DIY MEN SHIRT[:]
Hello my chestnuts,
I am writing this post right from the airport because I am going to Hong Kong! I am so excited to go there but I cannot tell you more about this trip right now. I am preparing you a nice project for the 4th year anniversary of the blog in 2016. You know me, I am not patient at all but I will try to keep the secret as long as I can!
Anyway, just to say that December is really busy but I did not forget you: today we are showing you the men shirt DIY, in case you did not find a present yet for your dad, lover or even banker (if you like him)… You probably think that a shirt is really complicated to make but do not worry, Laure tried to simplify everything for you.
Now it is time for me to get in the plane. Do not hesitate to follow my trip on Instagram, I send you big kisses!!
All you need to know:
- - You will need 1.80m of fabric (1.45m of width). We advise you to choose nice cotton or chambray. You will also need 7 small buttons (10mm) and some bonding tape.
- - Download the free pattern here and to put the sheets together click here.
- - It is not that complicated you will see. For those who are more experimented, you can do it in one afternoon. For the beginners, it will probably take a whole weekend! Do not hesitate to contact Laure if you have issues: firstname.lastname@example.org
Start to preform hems and folds. For the pocket it will be 2x1.5cm for the left and right fronts, you can use the pattern lines to help you. Iron the folds.
Start with the front. On the right side of the fabric, sew the button part twice: once at 0.75 from the edge and once at 2cm. Do the same on the other side.
Sew the top of the pocket (0.75cm) to maintain the hem. Preform the other edges with the iron including the seam allowance. Place the pocket on the front of the shirt using the lines.
Sew (0.5cm) to maintain the pocket. In the back, look for the 5 small notches that you will find in the middle.
Fold the fabric while stacking the notches in order to create a rounded fold. Maintain the folds with a seam, 0.5cm from the edge. Prepare the bar folding it in two.
Fold it again twice. Sew the edge of the bar. Place the bar on the back while folding it (second picture).
If it is a bit too long, it is normal. Shorten it. Sew it at the top of the back and iron.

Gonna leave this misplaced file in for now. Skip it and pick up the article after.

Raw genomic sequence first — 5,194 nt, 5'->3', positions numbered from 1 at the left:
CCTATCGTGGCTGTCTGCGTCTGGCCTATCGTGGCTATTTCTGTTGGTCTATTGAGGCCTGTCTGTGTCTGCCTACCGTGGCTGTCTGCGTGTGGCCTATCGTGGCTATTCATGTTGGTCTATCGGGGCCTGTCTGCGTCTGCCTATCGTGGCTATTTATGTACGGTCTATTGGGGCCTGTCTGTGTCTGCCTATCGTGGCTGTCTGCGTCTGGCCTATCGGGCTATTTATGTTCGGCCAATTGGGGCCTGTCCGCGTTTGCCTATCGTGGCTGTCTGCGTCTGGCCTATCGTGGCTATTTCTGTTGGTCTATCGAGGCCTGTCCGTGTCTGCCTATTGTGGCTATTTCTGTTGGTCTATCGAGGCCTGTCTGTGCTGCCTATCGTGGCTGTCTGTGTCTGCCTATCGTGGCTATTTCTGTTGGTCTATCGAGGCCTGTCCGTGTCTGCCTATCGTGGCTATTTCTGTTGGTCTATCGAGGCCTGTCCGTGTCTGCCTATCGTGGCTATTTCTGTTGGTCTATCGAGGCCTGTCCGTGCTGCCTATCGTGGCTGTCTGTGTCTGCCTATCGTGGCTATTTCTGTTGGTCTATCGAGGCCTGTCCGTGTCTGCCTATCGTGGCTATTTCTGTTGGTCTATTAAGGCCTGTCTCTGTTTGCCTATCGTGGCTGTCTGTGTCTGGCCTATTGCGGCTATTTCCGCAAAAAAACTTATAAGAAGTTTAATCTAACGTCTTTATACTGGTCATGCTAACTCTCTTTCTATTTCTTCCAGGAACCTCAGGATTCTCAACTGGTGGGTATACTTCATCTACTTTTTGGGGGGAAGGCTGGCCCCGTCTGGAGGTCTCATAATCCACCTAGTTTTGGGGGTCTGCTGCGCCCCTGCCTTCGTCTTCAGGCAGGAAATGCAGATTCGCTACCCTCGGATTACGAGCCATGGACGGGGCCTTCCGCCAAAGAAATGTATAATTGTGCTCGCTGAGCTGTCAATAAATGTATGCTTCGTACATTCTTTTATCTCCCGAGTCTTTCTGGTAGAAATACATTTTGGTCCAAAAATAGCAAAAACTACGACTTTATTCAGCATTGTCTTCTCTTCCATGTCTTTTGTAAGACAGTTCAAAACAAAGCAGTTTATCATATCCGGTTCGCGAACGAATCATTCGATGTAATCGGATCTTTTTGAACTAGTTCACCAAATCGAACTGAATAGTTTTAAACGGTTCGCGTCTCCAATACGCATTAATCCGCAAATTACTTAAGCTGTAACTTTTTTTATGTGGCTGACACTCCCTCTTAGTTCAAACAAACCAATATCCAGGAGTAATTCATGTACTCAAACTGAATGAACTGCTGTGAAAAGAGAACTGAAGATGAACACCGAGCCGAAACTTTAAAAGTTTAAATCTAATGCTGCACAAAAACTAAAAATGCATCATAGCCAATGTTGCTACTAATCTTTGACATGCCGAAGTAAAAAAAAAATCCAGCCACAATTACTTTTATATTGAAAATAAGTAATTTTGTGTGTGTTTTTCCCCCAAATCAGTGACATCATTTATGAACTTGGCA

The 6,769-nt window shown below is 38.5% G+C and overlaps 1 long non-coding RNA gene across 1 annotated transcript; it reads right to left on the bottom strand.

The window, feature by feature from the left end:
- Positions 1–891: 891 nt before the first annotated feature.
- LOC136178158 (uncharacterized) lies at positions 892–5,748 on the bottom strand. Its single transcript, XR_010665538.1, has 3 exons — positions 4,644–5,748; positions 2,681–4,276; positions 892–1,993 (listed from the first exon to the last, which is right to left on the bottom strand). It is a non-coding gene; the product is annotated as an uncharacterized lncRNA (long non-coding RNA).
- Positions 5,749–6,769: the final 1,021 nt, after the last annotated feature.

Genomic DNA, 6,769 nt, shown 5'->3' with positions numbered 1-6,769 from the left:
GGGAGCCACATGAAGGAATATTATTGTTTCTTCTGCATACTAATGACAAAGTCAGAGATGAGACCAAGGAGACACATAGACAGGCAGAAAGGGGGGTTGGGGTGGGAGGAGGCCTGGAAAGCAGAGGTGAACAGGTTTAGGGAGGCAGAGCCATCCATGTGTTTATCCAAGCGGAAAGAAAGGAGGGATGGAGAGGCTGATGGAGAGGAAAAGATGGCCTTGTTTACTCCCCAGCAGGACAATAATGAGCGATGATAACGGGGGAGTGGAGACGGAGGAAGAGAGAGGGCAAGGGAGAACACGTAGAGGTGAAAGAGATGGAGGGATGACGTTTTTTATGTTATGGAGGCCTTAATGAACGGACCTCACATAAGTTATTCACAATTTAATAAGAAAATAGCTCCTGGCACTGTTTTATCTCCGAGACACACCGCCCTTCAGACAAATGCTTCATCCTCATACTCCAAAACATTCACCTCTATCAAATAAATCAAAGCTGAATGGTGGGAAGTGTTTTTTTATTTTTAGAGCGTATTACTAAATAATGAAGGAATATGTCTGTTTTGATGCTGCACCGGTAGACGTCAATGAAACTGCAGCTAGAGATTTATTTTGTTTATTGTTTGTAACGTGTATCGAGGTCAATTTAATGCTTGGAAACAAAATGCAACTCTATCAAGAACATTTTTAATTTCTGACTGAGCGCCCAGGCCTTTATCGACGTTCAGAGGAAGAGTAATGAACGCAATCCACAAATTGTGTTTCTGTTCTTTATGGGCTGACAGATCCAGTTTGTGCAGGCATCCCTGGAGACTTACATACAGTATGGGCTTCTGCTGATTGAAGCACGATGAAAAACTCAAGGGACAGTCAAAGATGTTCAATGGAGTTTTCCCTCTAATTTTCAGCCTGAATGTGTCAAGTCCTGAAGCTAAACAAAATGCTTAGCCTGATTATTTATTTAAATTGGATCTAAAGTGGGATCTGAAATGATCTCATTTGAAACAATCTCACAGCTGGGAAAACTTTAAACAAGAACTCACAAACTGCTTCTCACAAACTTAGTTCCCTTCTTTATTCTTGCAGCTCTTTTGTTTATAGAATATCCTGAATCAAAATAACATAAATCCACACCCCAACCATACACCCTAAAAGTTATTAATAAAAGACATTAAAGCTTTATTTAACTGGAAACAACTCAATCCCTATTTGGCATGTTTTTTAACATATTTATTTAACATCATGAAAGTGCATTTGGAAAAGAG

Take the piece of the back and place it on the front right sides together. Sew at 1cm. You can make a zigzag or an overcasting stitch but new tip: you can cut the seam allowance with serrated scissors!
Iron the seam upward. You can sew at 0.5cm if you want to maintain it. Place the two front sides on the back one, right sides together.
Sew, whip and iron the shoulders. Turn the fabric inside out (on the reverse sides) and stack the sidelines. Sew at 0.5cm (we are going to make a French seam).
Turn the fabric again (right sides together) and sew again the sideline at 0.75cm. Iron.
For the sleeves, find the right front side thanks to the two notches. Fold the hem at the bottom of the sleeves with the iron (2x1.5cm outward).
Fold the sleeve in two, on the reverse side and make a French seam. Fold the hem (it will be easy now because you already preformed it with the iron) and sew once at 0.5cm and once at 1.75cm from the edge.
The sleeve is now done! Pin it, right sides together, to the shirt armhole. Sew at 1cm and then whip again.
Now for the neckline, use bonding tape on one side. Right sides together, stack them and pin. Sew at 1cm for the smaller sides and the top following the curves. Leave the bottom of the neckline open.
Use the serrated scissors for the corners, turn the fabric inside out and iron. Fold again the seam allowance on one of the necklines.
Pin the edge of the neckline that has not been fold again, on the right side of the shirt. Sew at 1cm.
Turn down the neckline on the seam you just made. Pin and sew on the right side at 0.2cm.
It is almost done! Fold again 2x0.75cm the bottom hem of the shirt. Sew at 0.5cm. Place the buttons and create the buttonholes (we advise you to make them by hand or to ask for the help of a tailor). Here we are!
Translated by Coralie Clair
Pour lire ce post en français, cliquez ici !